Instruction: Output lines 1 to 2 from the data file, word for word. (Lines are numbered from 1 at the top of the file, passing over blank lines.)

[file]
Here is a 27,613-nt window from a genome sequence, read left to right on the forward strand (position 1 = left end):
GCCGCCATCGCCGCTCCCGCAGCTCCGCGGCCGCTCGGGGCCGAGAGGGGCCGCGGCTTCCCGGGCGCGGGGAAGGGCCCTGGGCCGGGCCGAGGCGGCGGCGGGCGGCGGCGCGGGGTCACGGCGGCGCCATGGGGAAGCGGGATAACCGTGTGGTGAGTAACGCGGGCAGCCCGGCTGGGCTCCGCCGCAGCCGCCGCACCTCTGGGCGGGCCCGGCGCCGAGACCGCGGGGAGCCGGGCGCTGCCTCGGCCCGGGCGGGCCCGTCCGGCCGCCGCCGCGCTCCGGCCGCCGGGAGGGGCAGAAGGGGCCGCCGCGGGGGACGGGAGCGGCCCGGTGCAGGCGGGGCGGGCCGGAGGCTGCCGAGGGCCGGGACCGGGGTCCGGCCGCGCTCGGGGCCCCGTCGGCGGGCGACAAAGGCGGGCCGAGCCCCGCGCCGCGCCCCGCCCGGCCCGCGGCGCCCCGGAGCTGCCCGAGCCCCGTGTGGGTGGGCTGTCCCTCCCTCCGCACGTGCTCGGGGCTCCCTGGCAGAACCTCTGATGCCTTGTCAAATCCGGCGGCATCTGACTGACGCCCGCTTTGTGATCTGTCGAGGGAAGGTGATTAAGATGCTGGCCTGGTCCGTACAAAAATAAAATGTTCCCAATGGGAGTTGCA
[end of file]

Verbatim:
Here is a 27,613-nt window from a genome sequence, read left to right on the forward strand (position 1 = left end):
GCCGCCATCGCCGCTCCCGCAGCTCCGCGGCCGCTCGGGGCCGAGAGGGGCCGCGGCTTCCCGGGCGCGGGGAAGGGCCCTGGGCCGGGCCGAGGCGGCGGCGGGCGGCGGCGCGGGGTCACGGCGGCGCCATGGGGAAGCGGGATAACCGTGTGGTGAGTAACGCGGGCAGCCCGGCTGGGCTCCGCCGCAGCCGCCGCACCTCTGGGCGGGCCCGGCGCCGAGACCGCGGGGAGCCGGGCGCTGCCTCGGCCCGGGCGGGCCCGTCCGGCCGCCGCCGCGCTCCGGCCGCCGGGAGGGGCAGAAGGGGCCGCCGCGGGGGACGGGAGCGGCCCGGTGCAGGCGGGGCGGGCCGGAGGCTGCCGAGGGCCGGGACCGGGGTCCGGCCGCGCTCGGGGCCCCGTCGGCGGGCGACAAAGGCGGGCCGAGCCCCGCGCCGCGCCCCGCCCGGCCCGCGGCGCCCCGGAGCTGCCCGAGCCCCGTGTGGGTGGGCTGTCCCTCCCTCCGCACGTGCTCGGGGCTCCCTGGCAGAACCTCTGATGCCTTGTCAAATCCGGCGGCATCTGACTGACGCCCGCTTTGTGATCTGTCGAGGGAAGGTGATTAAGATGCTGGCCTGGTCCGTACAAAAATAAAATGTTCCCAATGGGAGTTGCA